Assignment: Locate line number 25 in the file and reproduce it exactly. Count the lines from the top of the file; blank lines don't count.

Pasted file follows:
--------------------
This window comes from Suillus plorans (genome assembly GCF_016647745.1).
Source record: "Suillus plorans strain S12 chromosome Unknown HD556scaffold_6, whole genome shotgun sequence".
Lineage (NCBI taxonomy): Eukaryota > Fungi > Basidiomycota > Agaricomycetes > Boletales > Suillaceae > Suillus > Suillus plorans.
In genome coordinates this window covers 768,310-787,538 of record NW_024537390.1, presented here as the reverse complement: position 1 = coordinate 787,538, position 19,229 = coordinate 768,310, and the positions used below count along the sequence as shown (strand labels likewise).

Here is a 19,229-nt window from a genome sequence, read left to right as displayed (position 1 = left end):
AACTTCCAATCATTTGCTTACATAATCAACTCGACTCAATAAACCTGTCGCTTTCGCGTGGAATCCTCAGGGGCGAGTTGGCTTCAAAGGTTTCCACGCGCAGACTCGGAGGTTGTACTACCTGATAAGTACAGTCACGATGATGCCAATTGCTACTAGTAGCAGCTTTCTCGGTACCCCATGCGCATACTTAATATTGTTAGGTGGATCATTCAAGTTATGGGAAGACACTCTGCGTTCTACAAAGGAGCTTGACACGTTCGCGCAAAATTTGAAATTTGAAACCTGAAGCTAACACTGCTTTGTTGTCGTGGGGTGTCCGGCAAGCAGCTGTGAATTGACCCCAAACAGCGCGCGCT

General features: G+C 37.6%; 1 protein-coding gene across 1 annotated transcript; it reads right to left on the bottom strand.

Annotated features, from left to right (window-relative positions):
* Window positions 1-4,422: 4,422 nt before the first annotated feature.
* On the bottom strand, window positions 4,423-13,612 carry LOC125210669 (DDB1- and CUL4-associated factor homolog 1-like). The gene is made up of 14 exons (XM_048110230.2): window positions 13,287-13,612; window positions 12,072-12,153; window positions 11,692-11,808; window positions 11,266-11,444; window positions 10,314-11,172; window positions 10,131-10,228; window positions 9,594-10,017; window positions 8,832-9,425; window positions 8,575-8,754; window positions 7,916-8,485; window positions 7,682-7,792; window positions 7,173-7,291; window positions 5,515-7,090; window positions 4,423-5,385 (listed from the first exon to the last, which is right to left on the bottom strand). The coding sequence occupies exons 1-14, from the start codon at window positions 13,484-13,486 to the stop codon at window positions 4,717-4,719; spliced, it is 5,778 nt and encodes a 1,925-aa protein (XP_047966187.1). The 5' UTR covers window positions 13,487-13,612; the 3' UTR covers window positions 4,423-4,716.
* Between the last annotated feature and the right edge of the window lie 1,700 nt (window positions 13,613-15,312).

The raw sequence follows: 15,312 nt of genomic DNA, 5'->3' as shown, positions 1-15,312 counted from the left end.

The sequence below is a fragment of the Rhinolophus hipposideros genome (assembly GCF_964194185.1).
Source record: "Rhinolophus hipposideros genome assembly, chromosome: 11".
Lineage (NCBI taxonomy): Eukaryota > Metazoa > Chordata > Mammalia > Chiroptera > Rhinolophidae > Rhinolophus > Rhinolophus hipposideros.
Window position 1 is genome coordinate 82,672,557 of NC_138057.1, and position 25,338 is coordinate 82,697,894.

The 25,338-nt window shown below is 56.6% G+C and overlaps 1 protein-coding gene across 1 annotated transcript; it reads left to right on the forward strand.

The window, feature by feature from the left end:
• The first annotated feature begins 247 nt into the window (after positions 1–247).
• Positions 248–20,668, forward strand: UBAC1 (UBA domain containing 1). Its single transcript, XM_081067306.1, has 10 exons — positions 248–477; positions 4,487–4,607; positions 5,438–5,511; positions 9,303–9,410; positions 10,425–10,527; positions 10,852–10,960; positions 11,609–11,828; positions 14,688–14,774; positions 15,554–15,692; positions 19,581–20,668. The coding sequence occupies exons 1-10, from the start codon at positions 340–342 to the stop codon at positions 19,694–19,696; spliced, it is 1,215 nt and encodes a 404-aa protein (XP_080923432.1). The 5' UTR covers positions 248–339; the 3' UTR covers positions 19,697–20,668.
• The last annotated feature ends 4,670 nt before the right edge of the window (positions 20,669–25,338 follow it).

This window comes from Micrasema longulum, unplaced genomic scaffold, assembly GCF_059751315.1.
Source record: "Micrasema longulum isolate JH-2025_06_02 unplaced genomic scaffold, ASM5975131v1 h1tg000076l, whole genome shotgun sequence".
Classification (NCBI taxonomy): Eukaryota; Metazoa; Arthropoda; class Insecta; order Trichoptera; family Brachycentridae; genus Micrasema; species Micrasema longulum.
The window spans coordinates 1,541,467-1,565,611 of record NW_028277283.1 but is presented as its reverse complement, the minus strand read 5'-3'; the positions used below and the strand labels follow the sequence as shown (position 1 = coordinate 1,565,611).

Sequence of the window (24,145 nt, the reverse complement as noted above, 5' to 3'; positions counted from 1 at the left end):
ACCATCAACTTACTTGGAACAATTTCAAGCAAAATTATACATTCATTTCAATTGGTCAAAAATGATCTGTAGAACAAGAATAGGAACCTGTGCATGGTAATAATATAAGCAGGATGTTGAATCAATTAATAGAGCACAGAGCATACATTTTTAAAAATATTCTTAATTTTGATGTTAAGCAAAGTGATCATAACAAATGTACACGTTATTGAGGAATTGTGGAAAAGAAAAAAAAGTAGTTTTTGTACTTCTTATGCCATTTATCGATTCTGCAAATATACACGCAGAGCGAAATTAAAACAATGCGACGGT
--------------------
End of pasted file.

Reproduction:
The window spans coordinates 1,541,467-1,565,611 of record NW_028277283.1 but is presented as its reverse complement, the minus strand read 5'-3'; the positions used below and the strand labels follow the sequence as shown (position 1 = coordinate 1,565,611).